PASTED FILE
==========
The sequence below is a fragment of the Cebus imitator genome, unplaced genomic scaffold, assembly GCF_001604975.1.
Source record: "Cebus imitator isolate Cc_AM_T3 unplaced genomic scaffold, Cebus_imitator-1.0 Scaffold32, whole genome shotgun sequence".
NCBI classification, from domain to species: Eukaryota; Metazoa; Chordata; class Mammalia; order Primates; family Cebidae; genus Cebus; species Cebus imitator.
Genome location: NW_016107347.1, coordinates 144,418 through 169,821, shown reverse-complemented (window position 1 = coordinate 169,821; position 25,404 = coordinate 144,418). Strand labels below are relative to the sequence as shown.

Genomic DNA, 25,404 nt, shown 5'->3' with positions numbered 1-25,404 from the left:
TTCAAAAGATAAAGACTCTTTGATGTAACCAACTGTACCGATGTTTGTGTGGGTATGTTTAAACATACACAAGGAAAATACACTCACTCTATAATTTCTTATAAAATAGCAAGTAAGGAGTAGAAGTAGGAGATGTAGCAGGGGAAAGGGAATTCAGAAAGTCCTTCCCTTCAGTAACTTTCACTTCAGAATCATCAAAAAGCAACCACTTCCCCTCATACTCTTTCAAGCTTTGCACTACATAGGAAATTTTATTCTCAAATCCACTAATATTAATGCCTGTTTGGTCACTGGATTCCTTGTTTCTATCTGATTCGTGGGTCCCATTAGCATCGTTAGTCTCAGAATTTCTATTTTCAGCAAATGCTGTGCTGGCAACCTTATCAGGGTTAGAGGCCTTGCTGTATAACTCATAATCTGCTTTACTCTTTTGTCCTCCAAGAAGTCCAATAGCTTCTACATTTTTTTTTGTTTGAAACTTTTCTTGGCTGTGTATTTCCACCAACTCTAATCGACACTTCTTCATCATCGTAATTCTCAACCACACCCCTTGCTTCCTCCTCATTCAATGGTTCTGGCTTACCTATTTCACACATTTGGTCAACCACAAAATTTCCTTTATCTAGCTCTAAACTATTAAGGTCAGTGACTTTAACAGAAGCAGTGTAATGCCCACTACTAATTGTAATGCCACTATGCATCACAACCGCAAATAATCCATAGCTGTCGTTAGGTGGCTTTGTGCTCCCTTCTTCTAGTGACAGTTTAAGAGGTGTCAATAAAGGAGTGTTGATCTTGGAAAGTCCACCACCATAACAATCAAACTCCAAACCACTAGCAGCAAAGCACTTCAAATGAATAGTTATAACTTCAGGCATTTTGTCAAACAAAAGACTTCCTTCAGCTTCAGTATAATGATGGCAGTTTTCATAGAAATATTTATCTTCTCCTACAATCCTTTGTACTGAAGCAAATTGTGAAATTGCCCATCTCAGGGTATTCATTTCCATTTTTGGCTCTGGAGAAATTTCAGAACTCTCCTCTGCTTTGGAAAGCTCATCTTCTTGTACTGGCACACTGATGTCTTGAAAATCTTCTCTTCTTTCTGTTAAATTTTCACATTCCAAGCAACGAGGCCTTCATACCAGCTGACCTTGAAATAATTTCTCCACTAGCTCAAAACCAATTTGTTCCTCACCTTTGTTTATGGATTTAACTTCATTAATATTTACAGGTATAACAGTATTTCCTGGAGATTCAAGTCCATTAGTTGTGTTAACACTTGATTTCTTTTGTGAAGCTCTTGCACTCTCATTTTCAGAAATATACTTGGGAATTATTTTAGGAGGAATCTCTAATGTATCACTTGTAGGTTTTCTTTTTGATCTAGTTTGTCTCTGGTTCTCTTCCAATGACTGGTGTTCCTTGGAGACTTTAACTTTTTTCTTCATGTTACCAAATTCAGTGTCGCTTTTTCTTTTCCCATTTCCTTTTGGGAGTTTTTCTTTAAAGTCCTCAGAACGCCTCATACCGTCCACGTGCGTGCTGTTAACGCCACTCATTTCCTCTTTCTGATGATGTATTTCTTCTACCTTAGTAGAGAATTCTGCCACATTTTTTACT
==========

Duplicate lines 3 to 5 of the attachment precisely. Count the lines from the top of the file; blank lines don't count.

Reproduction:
NCBI classification, from domain to species: Eukaryota; Metazoa; Chordata; class Mammalia; order Primates; family Cebidae; genus Cebus; species Cebus imitator.
Genome location: NW_016107347.1, coordinates 144,418 through 169,821, shown reverse-complemented (window position 1 = coordinate 169,821; position 25,404 = coordinate 144,418). Strand labels below are relative to the sequence as shown.

Genomic DNA, 25,404 nt, shown 5'->3' with positions numbered 1-25,404 from the left: